1. Imaro (1981) Second Edition (2006) Third Edition (2014)
  2. The Quest for Cush (1984) Second Edition (2008)
  3. The Trail of Bohu (1985) Second Edition (2009)
  4. The Naama War (2009)
  5. Nyumbani Tales (2017)


  1. Dossouye (2008)
  2. Dossouye: The Dancers of Mulukau (2012)


  • Sweat and Soul: The Saga of Black Boxers from the Halifax Forum to Caesars Palace (1990)
  • Spirit of Africville (1992)
  • Share & Care: The Story of the Nova Scotia Home for Colored Children (1994)
  • Black & Bluenose: The Contemporary History of a Community (2002)


  • Die Black Dog! A Look at Racism in Fantasy – Toadstool Wine (1975)
  • Of Chocolate-Covered Conans and Pompous Pygmies – New Fantasy Journal #1 (1976)
  • Out to Launch: 1950s Nostalgia – Dark Fantasy #10 (1976)
  • Imaginary Beasts of Africa – Simba #1 (1976)
  • More Imaginary Beasts of Africa – Simba #2 (1976)
  • Why Blacks Don't Read Science Fiction – Windhaven #5 (1977)
  • The Gods of Africa – Wax Dragon #1 (1977)
  • Three African Superheroes – New Fantasy Journal #2 (1977)
  • Farmer of the Apes – Borealis 2 (1979)
  • Where Did Those Names Come From – Drums of Nyumbani #1 (1980)
  • To Kush and Beyond: The Black Kingdoms of the Hyborian AgeSavage Sword of Conan #56 (1980)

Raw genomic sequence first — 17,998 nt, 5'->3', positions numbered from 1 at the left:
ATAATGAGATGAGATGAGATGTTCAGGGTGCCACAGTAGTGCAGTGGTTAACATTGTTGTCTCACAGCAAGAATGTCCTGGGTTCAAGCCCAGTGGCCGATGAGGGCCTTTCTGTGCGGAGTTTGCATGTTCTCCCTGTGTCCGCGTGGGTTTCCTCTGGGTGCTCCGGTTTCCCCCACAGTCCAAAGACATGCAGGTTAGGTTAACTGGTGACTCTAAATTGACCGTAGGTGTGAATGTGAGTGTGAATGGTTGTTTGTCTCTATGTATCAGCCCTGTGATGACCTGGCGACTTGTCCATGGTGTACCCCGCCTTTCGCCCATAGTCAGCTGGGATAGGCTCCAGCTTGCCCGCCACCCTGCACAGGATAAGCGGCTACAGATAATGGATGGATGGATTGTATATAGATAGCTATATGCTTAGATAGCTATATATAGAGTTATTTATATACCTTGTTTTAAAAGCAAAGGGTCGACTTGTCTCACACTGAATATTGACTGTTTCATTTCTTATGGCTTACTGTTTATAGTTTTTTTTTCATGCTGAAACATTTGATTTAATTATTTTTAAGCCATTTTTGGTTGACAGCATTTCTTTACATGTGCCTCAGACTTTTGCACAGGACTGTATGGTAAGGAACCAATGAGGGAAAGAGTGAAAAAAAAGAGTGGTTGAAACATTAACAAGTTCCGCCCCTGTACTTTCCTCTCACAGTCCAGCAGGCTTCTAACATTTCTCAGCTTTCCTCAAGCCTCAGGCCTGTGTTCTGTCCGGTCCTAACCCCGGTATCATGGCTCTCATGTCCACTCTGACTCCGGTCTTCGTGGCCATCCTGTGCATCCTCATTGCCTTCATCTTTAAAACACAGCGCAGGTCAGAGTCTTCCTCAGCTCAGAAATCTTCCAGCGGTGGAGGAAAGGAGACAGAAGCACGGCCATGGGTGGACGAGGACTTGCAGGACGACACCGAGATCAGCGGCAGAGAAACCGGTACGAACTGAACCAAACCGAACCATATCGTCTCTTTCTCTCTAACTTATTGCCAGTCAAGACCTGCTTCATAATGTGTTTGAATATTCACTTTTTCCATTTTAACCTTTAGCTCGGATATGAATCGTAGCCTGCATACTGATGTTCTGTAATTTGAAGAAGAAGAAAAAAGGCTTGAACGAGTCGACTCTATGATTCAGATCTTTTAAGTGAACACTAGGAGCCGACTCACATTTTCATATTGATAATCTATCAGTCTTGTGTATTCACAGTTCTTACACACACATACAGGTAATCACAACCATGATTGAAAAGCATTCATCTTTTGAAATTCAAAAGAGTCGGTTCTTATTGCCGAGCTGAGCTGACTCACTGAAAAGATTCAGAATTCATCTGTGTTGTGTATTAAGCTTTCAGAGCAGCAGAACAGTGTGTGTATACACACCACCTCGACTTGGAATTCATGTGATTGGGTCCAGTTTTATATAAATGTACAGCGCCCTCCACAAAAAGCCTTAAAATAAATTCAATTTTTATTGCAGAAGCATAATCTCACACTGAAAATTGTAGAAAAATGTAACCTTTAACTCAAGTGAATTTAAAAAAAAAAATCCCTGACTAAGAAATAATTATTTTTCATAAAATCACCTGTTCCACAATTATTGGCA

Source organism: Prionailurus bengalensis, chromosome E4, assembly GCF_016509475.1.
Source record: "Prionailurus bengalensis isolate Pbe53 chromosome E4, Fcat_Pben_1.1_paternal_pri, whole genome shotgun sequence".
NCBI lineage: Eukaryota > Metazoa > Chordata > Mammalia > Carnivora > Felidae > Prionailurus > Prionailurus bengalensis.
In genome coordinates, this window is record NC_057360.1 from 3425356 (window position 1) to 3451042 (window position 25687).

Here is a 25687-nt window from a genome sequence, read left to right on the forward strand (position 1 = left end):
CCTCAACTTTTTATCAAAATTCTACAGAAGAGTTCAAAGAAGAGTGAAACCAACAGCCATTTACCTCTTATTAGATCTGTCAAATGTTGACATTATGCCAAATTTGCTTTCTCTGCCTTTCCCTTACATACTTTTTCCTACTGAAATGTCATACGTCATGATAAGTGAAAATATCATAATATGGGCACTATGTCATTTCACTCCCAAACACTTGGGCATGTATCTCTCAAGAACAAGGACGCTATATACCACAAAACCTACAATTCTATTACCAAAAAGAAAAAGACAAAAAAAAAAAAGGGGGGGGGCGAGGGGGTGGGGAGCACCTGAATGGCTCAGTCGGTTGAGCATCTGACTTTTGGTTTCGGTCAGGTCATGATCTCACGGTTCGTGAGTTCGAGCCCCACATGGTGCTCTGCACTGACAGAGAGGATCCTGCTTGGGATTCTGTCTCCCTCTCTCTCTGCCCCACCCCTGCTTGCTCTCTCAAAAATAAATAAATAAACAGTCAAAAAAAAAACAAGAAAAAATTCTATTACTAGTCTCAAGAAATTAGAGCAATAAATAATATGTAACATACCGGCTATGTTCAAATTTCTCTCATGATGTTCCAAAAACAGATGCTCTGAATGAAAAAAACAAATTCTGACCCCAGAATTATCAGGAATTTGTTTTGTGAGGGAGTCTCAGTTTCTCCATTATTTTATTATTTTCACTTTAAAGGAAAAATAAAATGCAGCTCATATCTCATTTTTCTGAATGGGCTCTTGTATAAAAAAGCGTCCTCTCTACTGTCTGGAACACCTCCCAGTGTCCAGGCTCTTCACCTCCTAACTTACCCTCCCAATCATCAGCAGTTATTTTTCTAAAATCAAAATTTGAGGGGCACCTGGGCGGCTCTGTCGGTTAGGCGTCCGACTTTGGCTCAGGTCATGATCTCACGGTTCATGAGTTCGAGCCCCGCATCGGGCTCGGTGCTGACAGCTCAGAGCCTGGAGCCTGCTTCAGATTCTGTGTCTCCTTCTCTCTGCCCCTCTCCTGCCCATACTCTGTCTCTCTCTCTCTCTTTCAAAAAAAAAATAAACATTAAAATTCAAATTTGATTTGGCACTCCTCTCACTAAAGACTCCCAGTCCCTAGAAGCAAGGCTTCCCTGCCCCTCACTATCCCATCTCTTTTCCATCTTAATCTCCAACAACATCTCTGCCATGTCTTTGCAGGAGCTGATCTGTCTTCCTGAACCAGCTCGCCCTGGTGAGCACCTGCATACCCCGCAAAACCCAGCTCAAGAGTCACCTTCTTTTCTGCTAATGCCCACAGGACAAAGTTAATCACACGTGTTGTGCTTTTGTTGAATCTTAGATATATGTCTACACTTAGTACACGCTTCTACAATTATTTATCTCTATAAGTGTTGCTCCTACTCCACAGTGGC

• Fantasy: An International Genre – World Fantasy Convention (1984)
  • Out of AfricaDragon #122 (1987)
  • Why Blacks Should Read Science Fiction – Dark Matter #1 (2000)

Uncollected short stories[edit]

  • Bwala li Mwesu (The Moon Pool) (1976)
  • Betrayal in Belverus (Ghor, Kin Slayer chapter VI) (1977)
  • Cats in the Cellar (1977)
  • Luendi (1977)
  • Mai-Kulala (1977)
  • The Skeleton Coast (1978)
  • Through the Dark Past (co-written with Gene Day) (1978)
  • The City of Mists (co-written with Kenneth Huff) (1978)
  • Kibanda ya Kufa (The Hut of Death) (1978)
  • Death in Jukun (1979)
  • Mzee (1984)
  • Marwe's Forest (1986)
  • Death's Friend (1987)
  • Drum Magic (1988)
  • Ishu's Gift (1986)
  • Out-Steppin' Fetchit (1987)
  • The Last Round (1988)
  • Scorpion Sand (unknown)
  • In the Red Dawn (co-written with Gene Day) (unknown)
  • Imaro and the White Queen (unpublished?)
  • Amudu's Bargain (2018)